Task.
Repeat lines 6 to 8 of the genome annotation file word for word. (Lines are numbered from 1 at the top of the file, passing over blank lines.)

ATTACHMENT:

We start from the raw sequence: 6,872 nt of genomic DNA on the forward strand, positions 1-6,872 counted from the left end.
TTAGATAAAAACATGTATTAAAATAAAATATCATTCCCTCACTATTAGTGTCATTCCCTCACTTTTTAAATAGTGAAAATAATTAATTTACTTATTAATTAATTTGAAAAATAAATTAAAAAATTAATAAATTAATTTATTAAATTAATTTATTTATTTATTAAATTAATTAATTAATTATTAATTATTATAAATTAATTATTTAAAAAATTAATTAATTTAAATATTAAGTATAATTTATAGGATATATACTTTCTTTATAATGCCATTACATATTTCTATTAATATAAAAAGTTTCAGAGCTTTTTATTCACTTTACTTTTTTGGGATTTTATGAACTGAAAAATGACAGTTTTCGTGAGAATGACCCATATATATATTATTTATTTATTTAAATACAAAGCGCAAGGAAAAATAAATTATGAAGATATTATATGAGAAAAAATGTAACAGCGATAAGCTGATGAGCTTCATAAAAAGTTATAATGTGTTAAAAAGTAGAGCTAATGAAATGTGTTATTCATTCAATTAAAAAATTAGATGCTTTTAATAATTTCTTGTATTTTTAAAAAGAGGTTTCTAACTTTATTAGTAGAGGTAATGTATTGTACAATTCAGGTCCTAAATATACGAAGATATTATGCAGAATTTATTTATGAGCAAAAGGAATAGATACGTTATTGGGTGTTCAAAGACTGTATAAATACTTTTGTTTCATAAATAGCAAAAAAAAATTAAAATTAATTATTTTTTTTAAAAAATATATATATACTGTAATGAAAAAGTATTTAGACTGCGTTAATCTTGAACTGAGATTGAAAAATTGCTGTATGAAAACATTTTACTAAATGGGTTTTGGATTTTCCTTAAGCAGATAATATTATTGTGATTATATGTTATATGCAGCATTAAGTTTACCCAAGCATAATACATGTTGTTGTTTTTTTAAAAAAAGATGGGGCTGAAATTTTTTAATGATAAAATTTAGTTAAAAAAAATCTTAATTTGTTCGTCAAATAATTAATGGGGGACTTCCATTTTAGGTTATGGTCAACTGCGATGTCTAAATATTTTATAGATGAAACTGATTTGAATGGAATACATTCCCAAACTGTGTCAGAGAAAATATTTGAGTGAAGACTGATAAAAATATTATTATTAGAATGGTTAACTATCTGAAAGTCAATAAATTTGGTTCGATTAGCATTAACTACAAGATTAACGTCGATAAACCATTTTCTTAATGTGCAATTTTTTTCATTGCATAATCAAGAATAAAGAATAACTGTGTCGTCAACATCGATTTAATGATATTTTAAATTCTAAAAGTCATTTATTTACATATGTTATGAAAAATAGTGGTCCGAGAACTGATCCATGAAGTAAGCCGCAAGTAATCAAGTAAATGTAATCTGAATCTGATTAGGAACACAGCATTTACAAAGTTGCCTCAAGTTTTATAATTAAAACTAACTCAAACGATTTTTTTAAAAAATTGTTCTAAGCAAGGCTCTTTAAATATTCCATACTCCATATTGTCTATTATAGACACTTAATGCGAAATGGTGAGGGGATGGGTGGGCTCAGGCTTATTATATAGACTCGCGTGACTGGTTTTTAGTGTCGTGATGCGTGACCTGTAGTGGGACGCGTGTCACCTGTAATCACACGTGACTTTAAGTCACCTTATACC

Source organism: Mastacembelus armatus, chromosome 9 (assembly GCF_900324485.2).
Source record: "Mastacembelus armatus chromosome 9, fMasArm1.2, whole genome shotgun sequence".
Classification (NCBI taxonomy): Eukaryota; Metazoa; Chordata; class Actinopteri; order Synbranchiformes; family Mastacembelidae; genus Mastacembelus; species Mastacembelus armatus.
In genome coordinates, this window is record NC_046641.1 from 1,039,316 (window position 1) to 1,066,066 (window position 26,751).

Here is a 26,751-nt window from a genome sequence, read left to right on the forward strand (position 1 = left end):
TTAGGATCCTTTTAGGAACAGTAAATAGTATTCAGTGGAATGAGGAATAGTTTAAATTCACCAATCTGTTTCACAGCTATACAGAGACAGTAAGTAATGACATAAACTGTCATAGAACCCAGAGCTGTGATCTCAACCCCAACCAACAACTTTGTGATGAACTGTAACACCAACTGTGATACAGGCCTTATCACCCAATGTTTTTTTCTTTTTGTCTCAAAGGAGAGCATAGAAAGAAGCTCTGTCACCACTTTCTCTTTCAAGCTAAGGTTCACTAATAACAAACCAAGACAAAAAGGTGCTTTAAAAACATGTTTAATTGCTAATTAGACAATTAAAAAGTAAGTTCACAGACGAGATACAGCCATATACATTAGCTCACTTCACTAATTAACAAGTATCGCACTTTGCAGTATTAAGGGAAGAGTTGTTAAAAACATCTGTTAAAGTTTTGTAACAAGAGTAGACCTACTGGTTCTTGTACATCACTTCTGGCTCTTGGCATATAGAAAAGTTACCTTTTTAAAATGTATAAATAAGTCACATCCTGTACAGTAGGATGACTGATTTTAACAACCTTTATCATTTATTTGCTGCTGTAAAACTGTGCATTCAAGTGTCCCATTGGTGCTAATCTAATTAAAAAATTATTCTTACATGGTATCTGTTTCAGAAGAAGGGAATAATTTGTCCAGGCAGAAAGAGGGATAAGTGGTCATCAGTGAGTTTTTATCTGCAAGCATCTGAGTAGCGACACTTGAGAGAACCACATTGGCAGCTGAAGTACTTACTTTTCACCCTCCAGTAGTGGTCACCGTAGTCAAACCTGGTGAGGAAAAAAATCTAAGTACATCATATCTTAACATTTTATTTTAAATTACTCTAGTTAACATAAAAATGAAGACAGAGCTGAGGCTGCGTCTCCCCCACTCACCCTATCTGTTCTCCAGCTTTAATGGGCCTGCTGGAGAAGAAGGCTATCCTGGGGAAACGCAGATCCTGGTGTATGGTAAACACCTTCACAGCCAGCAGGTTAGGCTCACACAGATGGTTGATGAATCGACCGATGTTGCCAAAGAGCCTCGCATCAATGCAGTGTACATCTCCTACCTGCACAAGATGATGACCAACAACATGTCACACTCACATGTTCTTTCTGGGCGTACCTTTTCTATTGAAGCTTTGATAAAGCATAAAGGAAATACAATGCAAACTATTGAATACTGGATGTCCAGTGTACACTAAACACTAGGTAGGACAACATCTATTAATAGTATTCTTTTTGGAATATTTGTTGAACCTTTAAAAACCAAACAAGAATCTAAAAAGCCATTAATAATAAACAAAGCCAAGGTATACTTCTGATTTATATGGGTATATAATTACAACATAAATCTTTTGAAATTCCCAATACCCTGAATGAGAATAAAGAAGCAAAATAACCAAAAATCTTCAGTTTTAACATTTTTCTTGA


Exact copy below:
In genome coordinates, this window is record NC_046641.1 from 1,039,316 (window position 1) to 1,066,066 (window position 26,751).

Here is a 26,751-nt window from a genome sequence, read left to right on the forward strand (position 1 = left end):
TTAGGATCCTTTTAGGAACAGTAAATAGTATTCAGTGGAATGAGGAATAGTTTAAATTCACCAATCTGTTTCACAGCTATACAGAGACAGTAAGTAATGACATAAACTGTCATAGAACCCAGAGCTGTGATCTCAACCCCAACCAACAACTTTGTGATGAACTGTAACACCAACTGTGATACAGGCCTTATCACCCAATGTTTTTTTCTTTTTGTCTCAAAGGAGAGCATAGAAAGAAGCTCTGTCACCACTTTCTCTTTCAAGCTAAGGTTCACTAATAACAAACCAAGACAAAAAGGTGCTTTAAAAACATGTTTAATTGCTAATTAGACAATTAAAAAGTAAGTTCACAGACGAGATACAGCCATATACATTAGCTCACTTCACTAATTAACAAGTATCGCACTTTGCAGTATTAAGGGAAGAGTTGTTAAAAACATCTGTTAAAGTTTTGTAACAAGAGTAGACCTACTGGTTCTTGTACATCACTTCTGGCTCTTGGCATATAGAAAAGTTACCTTTTTAAAATGTATAAATAAGTCACATCCTGTACAGTAGGATGACTGATTTTAACAACCTTTATCATTTATTTGCTGCTGTAAAACTGTGCATTCAAGTGTCCCATTGGTGCTAATCTAATTAAAAAATTATTCTTACATGGTATCTGTTTCAGAAGAAGGGAATAATTTGTCCAGGCAGAAAGAGGGATAAGTGGTCATCAGTGAGTTTTTATCTGCAAGCATCTGAGTAGCGACACTTGAGAGAACCACATTGGCAGCTGAAGTACTTACTTTTCACCCTCCAGTAGTGGTCACCGTAGTCAAACCTGGTGAGGAAAAAAATCTAAGTACATCATATCTTAACATTTTATTTTAAATTACTCTAGTTAACATAAAAATGAAGACAGAGCTGAGGCTGCGTCTCCCCCACTCACCCTATCTGTTCTCCAGCTTTAATGGGCCTGCTGGAGAAGAAGGCTATCCTGGGGAAACGCAGATCCTGGTGTATGGTAAACACCTTCACAGCCAGCAGGTTAGGCTCACACAGATGGTTGATGAATCGACCGATGTTGCCAAAGAGCCTCGCATCAATGCAGTGTACATCTCCTACCTGCACAAGATGATGACCAACAACATGTCACACTCACATGTTCTTTCTGGGCGTACCTTTTCTATTGAAGCTTTGATAAAGCATAAAGGAAATACAATGCAAACTATTGAATACTGGATGTCCAGTGTACACTAAACACTAGGTAGGACAACATCTATTAATAGTATTCTTTTTGGAATATTTGTTGAACCTTTAAAAACCAAACAAGAATCTAAAAAGCCATTAATAATAAACAAAGCCAAGGTATACTTCTGATTTATATGGGTATATAATTACAACATAAATCTTTTGAAATTCCCAATACCCTGAATGAGAATAAAGAAGCAAAATAACCAAAAATCTTCAGTTTTAACATTTTTCTTGA